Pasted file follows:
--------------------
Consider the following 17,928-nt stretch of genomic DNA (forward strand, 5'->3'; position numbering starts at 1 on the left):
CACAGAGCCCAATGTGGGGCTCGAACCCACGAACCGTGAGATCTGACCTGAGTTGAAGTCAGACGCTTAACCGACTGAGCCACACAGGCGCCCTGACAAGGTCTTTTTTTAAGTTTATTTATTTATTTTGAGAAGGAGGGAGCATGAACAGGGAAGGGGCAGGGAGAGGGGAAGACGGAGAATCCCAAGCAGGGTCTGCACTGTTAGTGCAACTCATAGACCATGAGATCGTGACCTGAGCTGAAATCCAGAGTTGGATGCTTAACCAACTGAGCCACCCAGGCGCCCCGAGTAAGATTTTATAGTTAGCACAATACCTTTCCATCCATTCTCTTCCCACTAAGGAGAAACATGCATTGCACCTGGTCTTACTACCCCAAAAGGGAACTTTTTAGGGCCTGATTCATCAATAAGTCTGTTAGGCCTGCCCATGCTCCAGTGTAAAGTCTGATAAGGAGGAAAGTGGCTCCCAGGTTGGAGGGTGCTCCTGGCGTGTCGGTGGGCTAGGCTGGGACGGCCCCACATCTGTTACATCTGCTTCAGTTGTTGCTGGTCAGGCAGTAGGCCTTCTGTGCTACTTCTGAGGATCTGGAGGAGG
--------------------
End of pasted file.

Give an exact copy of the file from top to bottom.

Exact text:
Consider the following 17,928-nt stretch of genomic DNA (forward strand, 5'->3'; position numbering starts at 1 on the left):
CACAGAGCCCAATGTGGGGCTCGAACCCACGAACCGTGAGATCTGACCTGAGTTGAAGTCAGACGCTTAACCGACTGAGCCACACAGGCGCCCTGACAAGGTCTTTTTTTAAGTTTATTTATTTATTTTGAGAAGGAGGGAGCATGAACAGGGAAGGGGCAGGGAGAGGGGAAGACGGAGAATCCCAAGCAGGGTCTGCACTGTTAGTGCAACTCATAGACCATGAGATCGTGACCTGAGCTGAAATCCAGAGTTGGATGCTTAACCAACTGAGCCACCCAGGCGCCCCGAGTAAGATTTTATAGTTAGCACAATACCTTTCCATCCATTCTCTTCCCACTAAGGAGAAACATGCATTGCACCTGGTCTTACTACCCCAAAAGGGAACTTTTTAGGGCCTGATTCATCAATAAGTCTGTTAGGCCTGCCCATGCTCCAGTGTAAAGTCTGATAAGGAGGAAAGTGGCTCCCAGGTTGGAGGGTGCTCCTGGCGTGTCGGTGGGCTAGGCTGGGACGGCCCCACATCTGTTACATCTGCTTCAGTTGTTGCTGGTCAGGCAGTAGGCCTTCTGTGCTACTTCTGAGGATCTGGAGGAGG